Hanoisme should help new businesses in delineating their strategic goals and long-term vision, encouraging them to manufacture goods with a high value-added applying advanced technology, and expand export markets. The Association should contribute to administrative reform to create more conveniences for businesses. The administrative procedures should be decentralized, handing more powers to departments, specialized sectors and districts. It is also necessary to strengthen the inspection and supervision of enterprises' proposals and the results of public service performance.
In particular, in the context of world economic fluctuation today, it is necessary to build and develop key economic sectors of the country, focusing on two bases: forming a regional financial center and industrial production hub so as to lure the investment capital flows shifted from China due to the trade tension between this country and the US. To do so, it is necessary to ensure fair competition among economic sectors, not only giving priority to foreign direct investment (FDI) enterprises but also private ones.
At the same time, private enterprises with experience and abundant resources should be awarded large projects, helping the government to curb public debt and take advantage of private capital and FDI. In certain cases, the Government should take measures to protect private enterprises in key economic sectors to enhance their international competitiveness.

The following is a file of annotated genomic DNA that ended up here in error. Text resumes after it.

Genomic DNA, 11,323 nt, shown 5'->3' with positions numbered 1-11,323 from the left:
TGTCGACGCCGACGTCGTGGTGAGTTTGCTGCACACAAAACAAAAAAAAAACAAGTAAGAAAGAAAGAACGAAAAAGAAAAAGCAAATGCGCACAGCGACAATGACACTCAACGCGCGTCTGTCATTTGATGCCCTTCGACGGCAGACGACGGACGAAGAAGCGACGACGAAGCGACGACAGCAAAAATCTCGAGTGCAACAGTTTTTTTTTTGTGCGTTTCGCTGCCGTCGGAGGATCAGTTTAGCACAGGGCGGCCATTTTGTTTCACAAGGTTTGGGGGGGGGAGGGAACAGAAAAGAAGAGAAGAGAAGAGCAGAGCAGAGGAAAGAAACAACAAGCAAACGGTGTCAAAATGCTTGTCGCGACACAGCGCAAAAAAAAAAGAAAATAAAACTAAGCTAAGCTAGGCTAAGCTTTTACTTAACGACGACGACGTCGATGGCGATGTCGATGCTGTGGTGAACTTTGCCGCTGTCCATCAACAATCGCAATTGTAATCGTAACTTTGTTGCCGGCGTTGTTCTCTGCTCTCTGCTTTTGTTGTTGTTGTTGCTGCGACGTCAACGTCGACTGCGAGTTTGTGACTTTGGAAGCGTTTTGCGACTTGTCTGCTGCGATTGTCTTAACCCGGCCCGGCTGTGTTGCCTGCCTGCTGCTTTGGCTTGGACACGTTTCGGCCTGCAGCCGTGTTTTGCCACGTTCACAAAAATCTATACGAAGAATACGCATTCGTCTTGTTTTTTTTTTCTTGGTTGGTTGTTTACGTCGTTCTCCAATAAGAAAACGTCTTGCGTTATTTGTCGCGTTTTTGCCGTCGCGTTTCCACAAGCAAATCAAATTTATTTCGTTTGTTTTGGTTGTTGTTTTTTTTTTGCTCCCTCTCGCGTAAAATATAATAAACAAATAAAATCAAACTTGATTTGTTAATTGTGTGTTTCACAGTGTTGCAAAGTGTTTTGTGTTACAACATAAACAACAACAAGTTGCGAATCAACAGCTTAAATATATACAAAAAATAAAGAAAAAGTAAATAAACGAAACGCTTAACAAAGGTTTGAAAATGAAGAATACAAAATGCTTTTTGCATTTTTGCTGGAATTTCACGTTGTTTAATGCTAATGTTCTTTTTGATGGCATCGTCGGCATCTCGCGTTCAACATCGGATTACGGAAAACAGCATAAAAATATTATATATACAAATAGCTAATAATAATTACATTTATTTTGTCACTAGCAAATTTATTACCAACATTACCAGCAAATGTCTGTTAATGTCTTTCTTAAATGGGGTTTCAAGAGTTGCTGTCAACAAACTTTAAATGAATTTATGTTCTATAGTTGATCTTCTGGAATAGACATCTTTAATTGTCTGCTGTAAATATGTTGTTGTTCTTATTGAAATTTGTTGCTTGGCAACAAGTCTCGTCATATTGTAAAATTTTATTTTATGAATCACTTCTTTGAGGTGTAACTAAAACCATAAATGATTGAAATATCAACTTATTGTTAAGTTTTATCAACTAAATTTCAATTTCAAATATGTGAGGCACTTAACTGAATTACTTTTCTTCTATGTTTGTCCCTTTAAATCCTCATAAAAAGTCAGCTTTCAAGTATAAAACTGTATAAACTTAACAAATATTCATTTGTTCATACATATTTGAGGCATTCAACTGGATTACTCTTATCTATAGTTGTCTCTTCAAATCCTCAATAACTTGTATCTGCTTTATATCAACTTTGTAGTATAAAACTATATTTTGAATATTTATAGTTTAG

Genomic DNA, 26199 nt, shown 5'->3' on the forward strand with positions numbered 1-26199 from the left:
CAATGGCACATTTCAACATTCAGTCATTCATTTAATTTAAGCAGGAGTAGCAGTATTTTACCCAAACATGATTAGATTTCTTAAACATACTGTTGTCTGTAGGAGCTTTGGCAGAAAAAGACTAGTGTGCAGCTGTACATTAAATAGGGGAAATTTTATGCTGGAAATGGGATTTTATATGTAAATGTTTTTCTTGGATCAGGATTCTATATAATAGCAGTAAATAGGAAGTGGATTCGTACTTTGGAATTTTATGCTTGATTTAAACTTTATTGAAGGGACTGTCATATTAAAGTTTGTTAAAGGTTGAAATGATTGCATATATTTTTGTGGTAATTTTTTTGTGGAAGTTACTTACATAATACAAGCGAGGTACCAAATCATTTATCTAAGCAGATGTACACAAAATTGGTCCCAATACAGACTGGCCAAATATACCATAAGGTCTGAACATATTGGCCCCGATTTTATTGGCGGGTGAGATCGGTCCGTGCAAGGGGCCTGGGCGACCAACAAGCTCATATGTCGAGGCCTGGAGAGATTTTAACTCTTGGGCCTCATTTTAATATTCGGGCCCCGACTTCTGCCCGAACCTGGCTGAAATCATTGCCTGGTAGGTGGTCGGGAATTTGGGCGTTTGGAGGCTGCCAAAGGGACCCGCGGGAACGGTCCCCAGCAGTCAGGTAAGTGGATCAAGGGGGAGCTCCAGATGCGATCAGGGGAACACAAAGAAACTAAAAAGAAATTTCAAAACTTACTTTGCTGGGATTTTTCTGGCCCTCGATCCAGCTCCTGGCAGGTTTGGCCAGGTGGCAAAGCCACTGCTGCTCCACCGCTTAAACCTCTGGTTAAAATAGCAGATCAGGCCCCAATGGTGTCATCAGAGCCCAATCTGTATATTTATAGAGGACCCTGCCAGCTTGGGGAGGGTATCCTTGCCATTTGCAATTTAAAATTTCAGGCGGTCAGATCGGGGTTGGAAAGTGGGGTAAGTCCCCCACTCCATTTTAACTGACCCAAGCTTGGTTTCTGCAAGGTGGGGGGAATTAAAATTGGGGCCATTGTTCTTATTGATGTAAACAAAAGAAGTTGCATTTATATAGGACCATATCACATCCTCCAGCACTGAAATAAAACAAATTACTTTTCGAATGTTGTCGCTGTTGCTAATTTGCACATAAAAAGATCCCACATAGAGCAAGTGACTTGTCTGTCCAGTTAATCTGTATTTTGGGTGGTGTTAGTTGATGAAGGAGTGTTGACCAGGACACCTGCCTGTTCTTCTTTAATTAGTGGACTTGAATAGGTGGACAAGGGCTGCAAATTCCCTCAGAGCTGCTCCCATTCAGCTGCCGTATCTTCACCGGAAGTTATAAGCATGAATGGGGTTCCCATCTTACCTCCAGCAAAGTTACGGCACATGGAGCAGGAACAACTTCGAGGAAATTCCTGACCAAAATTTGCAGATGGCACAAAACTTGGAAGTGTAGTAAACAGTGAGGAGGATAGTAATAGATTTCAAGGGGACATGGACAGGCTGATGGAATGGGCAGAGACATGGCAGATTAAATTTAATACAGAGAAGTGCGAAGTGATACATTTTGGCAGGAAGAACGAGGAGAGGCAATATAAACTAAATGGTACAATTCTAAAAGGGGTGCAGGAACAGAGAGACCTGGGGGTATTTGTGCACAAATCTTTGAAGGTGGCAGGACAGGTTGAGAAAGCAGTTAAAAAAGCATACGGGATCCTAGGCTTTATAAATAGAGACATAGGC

Over the past decade, especially in the past five years, Vietnam's economy has been known in the world through the names of private corporations such as VinGroup, Sun Group, T&T Group, Thaco, Vietjet, TH True Milk, Masan, Among others. Moreover, VinFast Car, Golden Bridge, Van Don Airport, Vietjet Air, Bamboo Airway are typical representative of Vietnamese business community in recent years.
"In order for private enterprises to develop, institutional reforms need to focus on the reform of the ownership and the restriction of the land ownership which represent a hindrance to large-scale production. It is necessary to adjust the land law to give more favourable conditions to agricultural production and f land consolidation. Besides, state-owned enterprises which account over 30% GDP and still hold monopoly in many sectors, which prevents the development of private enterprises from contributing more to the GDP.” said Former Minister of Trade Truong Dinh Tuyen. Hanoitimes
Mac Quoc Anh (Vice President and General Secretary of Hanoi Association of Small and Medium Enterprises)